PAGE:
Diogenes Laërtius ( ; grc-gre, Διογένης Λαέρτιος, ; ) was a biographer of the Greek philosophers. Nothing is definitively known about his life, but his surviving ''Lives and Opinions of Eminent Philosophers'' is a principal source for the history of ancient Greek philosophy. His reputation is controversial among scholars because he often repeats information from his sources without critically evaluating it. He also frequently focuses on trivial or insignificant details of his subjects' lives while ignoring important details of their philosophical teachings and he sometimes fails to distinguish between earlier and later teachings of specific philosophical schools. However, unlike many other ancient secondary sources, Diogenes Laërtius generally reports philosophical teachings without attempting to reinterpret or expand on them, which means his accounts are often closer to the primary sources. Due to the loss of so many of the primary sources on which Diogenes rel ...
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De Rerum Natura
''De rerum natura'' (; ''On the Nature of Things'') is a first-century BC didactic poem by the Roman poet and philosopher Lucretius ( – c. 55 BC) with the goal of explaining Epicurean philosophy to a Roman audience. The poem, written in some 7,400 dactylic hexameters, is divided into six untitled books, and explores Epicurean physics through poetic language and metaphors. Greenblatt (2011). Namely, Lucretius explores the principles of atomism; the nature of the mind and soul; explanations of sensation and thought; the development of the world and its phenomena; and explains a variety of celestial and terrestrial phenomena. The universe described in the poem operates according to these physical principles, guided by ''fortuna'' ("chance"), and not the divine intervention of the traditional Roman deities. Background To the Greek philosopher Epicurus, the unhappiness and degradation of humans arose largely from the dread which they entertained of the power of the deit ...
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Aristotle
Aristotle (; grc-gre, Ἀριστοτέλης ''Aristotélēs'', ; 384–322 BC) was a Greek philosopher and polymath during the Classical period in Ancient Greece. Taught by Plato, he was the founder of the Peripatetic school of philosophy within the Lyceum and the wider Aristotelian tradition. His writings cover many subjects including physics, biology, zoology, metaphysics, logic, ethics, aesthetics, poetry, theatre, music, rhetoric, psychology, linguistics, economics, politics, meteorology, geology, and government. Aristotle provided a complex synthesis of the various philosophies existing prior to him. It was above all from his teachings that the West inherited its intellectual lexicon, as well as problems and methods of inquiry. As a result, his philosophy has exerted a unique influence on almost every form of knowledge in the West and it continues to be a subject of contemporary philosophical discussion. Little is known about his life. Aristotle was ...
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Early Middle Ages
The Early Middle Ages (or early medieval period), sometimes controversially referred to as the Dark Ages, is typically regarded by historians as lasting from the late 5th or early 6th century to the 10th century. They marked the start of the Middle Ages of European history, following the decline of the Western Roman Empire, and preceding the High Middle Ages ( 11th to 13th centuries). The alternative term ''late antiquity'', for the early part of the period, emphasizes elements of continuity with the Roman Empire, while ''Early Middle Ages'' is used to emphasize developments characteristic of the earlier medieval period. The period saw a continuation of trends evident since late classical antiquity, including population decline, especially in urban centres, a decline of trade, a small rise in average temperatures in the North Atlantic region and increased migration. In the 19th century the Early Middle Ages were often labelled the ''Dark Ages'', a characterization based on t ...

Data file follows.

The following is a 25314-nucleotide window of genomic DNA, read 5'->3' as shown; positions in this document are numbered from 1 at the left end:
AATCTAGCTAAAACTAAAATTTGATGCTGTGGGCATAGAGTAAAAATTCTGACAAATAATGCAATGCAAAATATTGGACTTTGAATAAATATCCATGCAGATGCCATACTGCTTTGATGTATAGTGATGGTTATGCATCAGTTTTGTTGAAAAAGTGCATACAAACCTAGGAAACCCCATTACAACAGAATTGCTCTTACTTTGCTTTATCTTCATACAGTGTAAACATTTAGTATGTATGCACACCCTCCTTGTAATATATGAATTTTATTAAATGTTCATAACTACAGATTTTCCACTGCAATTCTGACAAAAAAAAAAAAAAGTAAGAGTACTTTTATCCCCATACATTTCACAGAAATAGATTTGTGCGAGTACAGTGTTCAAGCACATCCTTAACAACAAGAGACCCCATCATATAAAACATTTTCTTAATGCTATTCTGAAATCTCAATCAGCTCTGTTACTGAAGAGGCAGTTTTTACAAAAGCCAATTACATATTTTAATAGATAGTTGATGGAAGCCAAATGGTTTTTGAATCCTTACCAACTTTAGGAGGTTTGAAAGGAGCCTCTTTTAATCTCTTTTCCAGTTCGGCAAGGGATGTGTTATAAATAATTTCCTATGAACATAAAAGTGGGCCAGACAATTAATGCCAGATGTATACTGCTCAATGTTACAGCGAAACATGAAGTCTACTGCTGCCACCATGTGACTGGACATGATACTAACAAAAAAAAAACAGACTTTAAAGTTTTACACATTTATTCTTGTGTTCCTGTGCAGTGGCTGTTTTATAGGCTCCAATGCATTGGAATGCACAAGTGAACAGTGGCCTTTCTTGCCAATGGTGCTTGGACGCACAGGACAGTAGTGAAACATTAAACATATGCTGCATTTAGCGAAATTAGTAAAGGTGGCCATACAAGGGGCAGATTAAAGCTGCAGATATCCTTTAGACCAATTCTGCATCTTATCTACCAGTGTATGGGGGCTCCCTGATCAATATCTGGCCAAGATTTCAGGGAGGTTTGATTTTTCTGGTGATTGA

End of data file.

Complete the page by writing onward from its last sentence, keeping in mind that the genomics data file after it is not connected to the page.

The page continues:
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Lucretius
Titus Lucretius Carus ( , ;  – ) was a Roman poet and philosopher. His only known work is the philosophical poem ''De rerum natura'', a didactic work about the tenets and philosophy of Epicureanism, and which usually is translated into English as ''On the Nature of Things''—and somewhat less often as ''On the Nature of the Universe''. Lucretius has been credited with originating the concept of the three-age system that was formalised in 1836 by C. J. Thomsen. Very little is known about Lucretius's life; the only certainty is that he was either a friend or client of Gaius Memmius, to whom the poem was addressed and dedicated. ''De rerum natura'' was a considerable influence on the Augustan poets, particularly Virgil (in his ''Aeneid'' and ''Georgics'', and to a lesser extent on the ''Eclogues'') and Horace. The work was almost lost during the Middle Ages, but was rediscovered in 1417 in a monastery in Germany by Poggio Bracciolini and it played an important role both ...
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Epicurus
Epicurus (; grc-gre, Ἐπίκουρος ; 341–270 BC) was an ancient Greek philosopher and sage who founded Epicureanism, a highly influential school of philosophy. He was born on the Greek island of Samos to Athenian parents. Influenced by Democritus, Aristippus, Pyrrho, and possibly the Cynics, he turned against the Platonism of his day and established his own school, known as "the Garden", in Athens. Epicurus and his followers were known for eating simple meals and discussing a wide range of philosophical subjects. He openly allowed women and slaves to join the school as a matter of policy. Of the over 300 works said to have been written by Epicurus about various subjects, the vast majority have been destroyed. Only three letters written by him—the letters to ''Menoeceus'', ''Pythocles'', and ''Herodotus''—and two collections of quotes—the ''Principal Doctrines'' and the ''Vatican Sayings''—have survived intact, along with a few fragments of his other writing ...
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Democritus
Democritus (; el, Δημόκριτος, ''Dēmókritos'', meaning "chosen of the people"; – ) was an Ancient Greek pre-Socratic philosopher from Abdera, primarily remembered today for his formulation of an atomic theory of the universe. None of his work has survived. Life Although many anecdotes about Democritus' life survive, their authenticity cannot be verified and modern scholars doubt their accuracy. Democritus was said to be born in the city of Abdera in Thrace, an Ionian colony of Teos,. Ancient accounts of his life have claimed that he lived to a very old age, with some writers claiming that he was over a hundred years old at the time of his death. Philosophy and science states that the relation between Democritus and his predecessor Leucippus is not clear; while earlier ancient sources such as Aristotle and Theophrastus credit Leucippus with the invention of atomism and credit its doctrines to both philosophers, later sources only credit Democritus, making d ...